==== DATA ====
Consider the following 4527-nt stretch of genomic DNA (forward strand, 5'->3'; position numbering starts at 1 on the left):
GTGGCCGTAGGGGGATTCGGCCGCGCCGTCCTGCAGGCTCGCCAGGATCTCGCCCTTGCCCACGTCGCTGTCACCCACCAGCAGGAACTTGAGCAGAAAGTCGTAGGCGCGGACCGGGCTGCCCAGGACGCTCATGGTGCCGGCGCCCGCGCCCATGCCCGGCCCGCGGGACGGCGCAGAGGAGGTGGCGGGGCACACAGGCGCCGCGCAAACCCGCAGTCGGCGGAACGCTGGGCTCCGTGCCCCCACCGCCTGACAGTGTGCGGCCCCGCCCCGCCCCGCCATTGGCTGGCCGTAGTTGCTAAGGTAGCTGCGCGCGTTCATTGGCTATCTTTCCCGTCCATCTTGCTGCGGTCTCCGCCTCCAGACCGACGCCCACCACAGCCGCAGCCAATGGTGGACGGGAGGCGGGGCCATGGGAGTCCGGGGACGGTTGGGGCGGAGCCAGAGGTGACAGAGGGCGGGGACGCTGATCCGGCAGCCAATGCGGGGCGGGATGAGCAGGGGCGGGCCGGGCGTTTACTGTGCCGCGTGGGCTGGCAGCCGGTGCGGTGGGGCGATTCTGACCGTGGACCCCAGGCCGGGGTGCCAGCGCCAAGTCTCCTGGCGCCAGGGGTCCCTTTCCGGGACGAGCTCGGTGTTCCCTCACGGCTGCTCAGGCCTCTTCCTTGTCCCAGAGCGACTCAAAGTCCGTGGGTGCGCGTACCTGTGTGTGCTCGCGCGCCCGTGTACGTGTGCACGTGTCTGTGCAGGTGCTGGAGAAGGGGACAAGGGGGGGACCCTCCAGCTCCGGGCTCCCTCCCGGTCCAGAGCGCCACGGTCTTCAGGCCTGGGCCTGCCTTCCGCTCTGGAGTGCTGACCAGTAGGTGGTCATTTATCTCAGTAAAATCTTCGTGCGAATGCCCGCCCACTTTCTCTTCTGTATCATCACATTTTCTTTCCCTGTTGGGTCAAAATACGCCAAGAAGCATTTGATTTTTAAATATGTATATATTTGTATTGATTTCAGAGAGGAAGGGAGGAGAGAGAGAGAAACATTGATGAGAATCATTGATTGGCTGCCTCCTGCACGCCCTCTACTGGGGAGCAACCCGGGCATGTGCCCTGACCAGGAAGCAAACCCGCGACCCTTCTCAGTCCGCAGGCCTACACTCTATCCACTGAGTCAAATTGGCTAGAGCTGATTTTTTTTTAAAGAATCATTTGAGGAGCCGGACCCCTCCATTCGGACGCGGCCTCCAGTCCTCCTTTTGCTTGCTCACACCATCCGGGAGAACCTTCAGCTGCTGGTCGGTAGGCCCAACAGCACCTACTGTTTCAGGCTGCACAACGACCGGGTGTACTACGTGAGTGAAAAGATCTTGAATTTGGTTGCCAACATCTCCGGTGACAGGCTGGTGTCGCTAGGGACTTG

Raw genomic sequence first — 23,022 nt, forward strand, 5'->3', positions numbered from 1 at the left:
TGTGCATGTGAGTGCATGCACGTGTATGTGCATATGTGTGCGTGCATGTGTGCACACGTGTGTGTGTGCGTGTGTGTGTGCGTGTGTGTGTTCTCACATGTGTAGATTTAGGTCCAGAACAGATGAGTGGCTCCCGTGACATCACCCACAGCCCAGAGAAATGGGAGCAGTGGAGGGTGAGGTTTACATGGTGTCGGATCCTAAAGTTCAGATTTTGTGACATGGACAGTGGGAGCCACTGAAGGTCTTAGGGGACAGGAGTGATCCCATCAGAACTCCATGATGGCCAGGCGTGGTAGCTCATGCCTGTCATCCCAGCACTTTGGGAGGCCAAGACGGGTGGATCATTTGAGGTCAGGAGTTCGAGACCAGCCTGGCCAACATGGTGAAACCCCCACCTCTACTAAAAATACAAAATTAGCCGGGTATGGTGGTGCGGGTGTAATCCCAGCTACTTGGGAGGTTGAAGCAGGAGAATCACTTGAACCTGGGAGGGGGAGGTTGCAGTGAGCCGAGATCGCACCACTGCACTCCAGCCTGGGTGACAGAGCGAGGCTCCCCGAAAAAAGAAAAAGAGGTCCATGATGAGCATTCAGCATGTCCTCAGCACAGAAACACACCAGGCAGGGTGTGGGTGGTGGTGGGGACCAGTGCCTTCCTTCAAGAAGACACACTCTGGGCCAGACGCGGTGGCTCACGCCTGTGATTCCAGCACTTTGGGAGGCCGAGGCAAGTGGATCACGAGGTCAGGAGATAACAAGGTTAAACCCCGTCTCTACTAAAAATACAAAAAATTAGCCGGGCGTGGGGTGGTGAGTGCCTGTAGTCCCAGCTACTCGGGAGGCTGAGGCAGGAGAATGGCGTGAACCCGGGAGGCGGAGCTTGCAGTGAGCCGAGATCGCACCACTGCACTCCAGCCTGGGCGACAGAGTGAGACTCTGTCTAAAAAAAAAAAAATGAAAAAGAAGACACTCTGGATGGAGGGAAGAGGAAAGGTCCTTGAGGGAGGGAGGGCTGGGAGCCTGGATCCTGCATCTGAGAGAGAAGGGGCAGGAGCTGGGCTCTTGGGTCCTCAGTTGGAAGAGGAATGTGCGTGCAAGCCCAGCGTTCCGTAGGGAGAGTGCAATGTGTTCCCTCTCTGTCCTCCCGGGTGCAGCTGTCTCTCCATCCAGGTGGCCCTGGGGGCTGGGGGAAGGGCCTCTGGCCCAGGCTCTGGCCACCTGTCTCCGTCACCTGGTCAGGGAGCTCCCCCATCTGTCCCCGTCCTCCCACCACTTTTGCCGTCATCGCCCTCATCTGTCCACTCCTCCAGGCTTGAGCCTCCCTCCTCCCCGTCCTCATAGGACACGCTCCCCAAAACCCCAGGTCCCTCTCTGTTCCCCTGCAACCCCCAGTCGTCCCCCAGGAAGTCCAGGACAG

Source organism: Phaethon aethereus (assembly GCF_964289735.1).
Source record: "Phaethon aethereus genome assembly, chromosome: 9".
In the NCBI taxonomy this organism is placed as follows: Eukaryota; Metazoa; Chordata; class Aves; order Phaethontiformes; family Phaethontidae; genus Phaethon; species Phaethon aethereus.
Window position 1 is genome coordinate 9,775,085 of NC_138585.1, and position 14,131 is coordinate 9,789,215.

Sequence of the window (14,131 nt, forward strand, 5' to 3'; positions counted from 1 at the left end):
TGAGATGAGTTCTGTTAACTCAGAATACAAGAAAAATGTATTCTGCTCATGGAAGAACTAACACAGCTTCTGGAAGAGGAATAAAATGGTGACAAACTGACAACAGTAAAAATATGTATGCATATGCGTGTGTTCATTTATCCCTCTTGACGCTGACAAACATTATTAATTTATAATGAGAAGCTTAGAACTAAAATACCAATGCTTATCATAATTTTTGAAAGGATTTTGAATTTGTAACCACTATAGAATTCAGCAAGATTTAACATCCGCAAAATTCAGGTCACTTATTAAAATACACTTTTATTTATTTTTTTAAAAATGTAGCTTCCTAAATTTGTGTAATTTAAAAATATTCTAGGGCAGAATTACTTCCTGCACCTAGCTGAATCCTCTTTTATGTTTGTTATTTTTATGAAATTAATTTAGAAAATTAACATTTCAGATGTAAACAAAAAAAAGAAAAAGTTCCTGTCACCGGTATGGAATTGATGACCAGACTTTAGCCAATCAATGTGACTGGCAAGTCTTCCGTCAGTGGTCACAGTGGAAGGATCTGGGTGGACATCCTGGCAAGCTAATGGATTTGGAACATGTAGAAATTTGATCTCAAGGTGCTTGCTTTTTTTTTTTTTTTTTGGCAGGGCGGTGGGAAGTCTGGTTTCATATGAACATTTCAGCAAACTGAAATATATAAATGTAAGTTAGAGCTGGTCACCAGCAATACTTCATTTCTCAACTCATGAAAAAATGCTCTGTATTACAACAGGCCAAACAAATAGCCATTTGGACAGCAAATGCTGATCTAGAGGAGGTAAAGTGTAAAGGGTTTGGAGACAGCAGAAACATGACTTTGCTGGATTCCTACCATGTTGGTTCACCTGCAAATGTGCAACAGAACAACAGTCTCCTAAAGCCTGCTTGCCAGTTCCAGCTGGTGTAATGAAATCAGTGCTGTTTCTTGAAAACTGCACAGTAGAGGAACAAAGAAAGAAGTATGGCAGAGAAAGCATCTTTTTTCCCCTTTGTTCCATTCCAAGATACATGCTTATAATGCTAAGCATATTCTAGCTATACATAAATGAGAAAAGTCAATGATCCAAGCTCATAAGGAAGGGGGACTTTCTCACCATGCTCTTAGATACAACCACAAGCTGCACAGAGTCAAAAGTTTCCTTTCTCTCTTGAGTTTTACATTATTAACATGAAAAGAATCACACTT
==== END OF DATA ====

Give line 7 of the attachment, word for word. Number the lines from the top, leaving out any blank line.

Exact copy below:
In the NCBI taxonomy this organism is placed as follows: Eukaryota; Metazoa; Chordata; class Aves; order Phaethontiformes; family Phaethontidae; genus Phaethon; species Phaethon aethereus.